Travel interterms often worth the expense


Story by Nathalia Barr, Managing Editor

Instead of education, some students see dollar signs when thinking of travel interterms, but these trips can also be an investment to expand horizons and experience different cultures.

That is certainly the case for junior Hayley Morrical.

“To be able to go to Greece and Turkey I worked two jobs this summer,” Morrical said. “I know it’ll be worth the money for me.”

Not only is the trip suited for Morrical’s interests in art and history, she also has a personal connection with Turkey. Three years ago, a Turkish exchange student lived with Morrical’s family. She is planning to spend some time with her friend while in Istanbul this January.

This will be the first time Morrical has traveled outside the United States, but she thinks to be a “well-rounded person” you have to see the world and learn about other countries.

Joe Watson, associate professor of mass media, agrees with Morrical. Watson is taking a group of students to Amsterdam and the Netherlands in January 2015.

“Nothing makes you grow more as a person than travel,” Watson said.

This interterm class is not related to a specific major, focusing instead on World War II, Anne Frank, Dutch resistance, famous artists and European culture.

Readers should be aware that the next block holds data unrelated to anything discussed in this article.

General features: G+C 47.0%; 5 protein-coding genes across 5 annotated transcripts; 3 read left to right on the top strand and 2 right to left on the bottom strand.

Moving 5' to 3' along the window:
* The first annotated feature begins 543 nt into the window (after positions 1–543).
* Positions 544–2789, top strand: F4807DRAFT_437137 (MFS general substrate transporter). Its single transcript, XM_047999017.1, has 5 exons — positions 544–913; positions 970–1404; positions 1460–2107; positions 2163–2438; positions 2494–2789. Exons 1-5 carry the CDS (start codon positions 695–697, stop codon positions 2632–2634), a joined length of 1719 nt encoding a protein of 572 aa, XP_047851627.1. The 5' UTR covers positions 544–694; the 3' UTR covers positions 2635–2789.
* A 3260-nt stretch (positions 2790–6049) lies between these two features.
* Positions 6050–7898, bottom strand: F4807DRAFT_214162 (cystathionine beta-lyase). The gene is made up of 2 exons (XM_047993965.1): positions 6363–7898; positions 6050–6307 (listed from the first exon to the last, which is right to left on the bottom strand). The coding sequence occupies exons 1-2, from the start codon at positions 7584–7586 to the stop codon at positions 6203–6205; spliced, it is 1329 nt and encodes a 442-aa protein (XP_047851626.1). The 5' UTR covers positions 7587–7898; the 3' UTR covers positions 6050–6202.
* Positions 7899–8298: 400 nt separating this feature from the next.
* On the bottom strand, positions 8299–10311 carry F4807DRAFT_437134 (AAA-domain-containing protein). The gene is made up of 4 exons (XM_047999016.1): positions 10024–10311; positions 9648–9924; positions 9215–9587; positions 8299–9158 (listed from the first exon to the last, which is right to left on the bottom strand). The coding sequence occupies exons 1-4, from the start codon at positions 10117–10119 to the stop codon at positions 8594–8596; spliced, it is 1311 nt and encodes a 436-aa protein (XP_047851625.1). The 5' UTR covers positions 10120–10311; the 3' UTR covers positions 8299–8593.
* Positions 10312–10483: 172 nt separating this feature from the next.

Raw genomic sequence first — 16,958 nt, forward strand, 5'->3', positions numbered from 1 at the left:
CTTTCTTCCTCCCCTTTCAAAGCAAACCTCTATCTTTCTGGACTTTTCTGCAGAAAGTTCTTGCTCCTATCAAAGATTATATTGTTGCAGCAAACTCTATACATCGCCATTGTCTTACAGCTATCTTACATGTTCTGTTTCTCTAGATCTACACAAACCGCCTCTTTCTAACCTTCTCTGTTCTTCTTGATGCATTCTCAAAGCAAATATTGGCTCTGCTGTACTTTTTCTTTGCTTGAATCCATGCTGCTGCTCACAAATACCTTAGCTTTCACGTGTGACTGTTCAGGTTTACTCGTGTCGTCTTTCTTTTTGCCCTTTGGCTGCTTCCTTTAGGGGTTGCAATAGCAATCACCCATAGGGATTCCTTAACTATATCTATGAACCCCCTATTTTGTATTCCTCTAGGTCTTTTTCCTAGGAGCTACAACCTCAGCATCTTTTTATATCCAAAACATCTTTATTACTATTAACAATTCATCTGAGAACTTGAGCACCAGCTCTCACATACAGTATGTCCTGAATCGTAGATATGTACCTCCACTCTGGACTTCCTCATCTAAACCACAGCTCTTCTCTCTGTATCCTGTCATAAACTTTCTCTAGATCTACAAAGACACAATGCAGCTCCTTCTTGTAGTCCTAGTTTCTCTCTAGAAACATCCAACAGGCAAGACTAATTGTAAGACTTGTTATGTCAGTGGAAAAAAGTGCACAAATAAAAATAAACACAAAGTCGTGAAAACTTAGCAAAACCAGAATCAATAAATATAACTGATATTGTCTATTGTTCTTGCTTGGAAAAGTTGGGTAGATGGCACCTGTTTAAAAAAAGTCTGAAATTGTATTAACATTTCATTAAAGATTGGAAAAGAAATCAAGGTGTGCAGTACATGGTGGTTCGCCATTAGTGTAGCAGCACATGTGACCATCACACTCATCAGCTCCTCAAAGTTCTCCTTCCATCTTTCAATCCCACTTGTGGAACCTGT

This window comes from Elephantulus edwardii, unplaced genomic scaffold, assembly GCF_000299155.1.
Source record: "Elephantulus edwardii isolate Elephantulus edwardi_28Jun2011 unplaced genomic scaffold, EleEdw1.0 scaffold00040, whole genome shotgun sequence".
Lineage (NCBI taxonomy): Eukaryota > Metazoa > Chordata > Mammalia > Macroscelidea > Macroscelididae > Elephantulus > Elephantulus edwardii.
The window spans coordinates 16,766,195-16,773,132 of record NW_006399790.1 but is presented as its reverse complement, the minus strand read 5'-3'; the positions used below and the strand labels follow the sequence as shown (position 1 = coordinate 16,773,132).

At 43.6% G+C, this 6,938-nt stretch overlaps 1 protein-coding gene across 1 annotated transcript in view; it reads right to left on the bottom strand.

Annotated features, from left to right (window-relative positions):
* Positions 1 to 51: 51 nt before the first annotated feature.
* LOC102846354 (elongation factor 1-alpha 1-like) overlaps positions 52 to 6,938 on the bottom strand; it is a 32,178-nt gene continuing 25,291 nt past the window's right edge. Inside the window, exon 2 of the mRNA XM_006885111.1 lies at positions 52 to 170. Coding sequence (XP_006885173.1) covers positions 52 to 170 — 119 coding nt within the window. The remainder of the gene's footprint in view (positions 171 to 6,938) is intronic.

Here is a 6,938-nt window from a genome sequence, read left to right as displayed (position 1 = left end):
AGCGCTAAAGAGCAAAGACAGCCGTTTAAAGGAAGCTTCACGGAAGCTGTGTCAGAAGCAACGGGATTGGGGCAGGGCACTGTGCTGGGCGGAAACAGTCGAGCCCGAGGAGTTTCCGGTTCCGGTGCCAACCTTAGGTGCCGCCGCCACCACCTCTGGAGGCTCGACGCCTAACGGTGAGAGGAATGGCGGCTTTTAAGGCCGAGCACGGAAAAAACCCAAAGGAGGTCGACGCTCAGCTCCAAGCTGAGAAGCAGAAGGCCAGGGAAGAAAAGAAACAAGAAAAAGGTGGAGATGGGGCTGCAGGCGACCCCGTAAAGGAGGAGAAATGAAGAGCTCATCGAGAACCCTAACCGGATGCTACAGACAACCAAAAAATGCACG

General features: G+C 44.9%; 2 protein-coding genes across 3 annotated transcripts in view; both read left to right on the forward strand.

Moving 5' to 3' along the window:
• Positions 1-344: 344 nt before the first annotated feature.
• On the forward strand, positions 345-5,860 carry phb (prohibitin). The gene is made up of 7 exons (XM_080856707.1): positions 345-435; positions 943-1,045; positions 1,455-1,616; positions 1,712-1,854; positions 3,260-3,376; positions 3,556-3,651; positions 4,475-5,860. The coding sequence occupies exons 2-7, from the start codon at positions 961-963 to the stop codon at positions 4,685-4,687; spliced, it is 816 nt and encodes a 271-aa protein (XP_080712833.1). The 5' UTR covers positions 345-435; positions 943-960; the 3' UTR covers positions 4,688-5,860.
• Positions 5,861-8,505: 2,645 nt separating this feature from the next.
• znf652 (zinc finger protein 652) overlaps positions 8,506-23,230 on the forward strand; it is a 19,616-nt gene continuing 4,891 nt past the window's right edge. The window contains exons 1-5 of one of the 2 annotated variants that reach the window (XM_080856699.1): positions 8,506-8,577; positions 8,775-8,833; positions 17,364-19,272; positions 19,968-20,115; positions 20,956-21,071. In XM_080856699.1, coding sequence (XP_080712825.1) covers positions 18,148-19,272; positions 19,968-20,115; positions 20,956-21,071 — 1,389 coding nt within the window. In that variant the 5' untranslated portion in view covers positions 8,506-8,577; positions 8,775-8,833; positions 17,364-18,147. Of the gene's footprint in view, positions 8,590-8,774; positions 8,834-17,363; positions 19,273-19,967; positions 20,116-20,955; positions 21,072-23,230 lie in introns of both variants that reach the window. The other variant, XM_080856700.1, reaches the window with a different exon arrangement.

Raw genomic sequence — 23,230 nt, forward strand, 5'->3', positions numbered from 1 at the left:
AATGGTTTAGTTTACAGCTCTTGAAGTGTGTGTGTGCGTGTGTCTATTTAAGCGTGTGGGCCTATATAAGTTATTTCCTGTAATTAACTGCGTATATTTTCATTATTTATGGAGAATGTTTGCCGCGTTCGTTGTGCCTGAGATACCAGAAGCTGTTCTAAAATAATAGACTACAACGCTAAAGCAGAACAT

Assistant Professor of Art History Brett Knappe also leads a travel interterm course. The January trip to Athens and the Black Sea will be his fourth trip while teaching at Baker.

Knappe teaches interterm abroad classes to help students learn and understand cultures outside of the United States. Experiences like these help students later on in the job market, Knappe said.

Although Watson did not get the opportunity to study abroad while in college, he has been to many places, including four continents, 19 countries and 45 of the 50 states. Watson’s love of travel drives him to teach interterm abroad courses. He thinks traveling is a valuable opportunity.

“Students may learn more in a couple days in another country than a semester in a classroom,” Watson said.

The expense prevents some students, or parents who bear the financial burden, from taking interterm trips, but Watson says, “If you can get past that, you never know what you could discover.”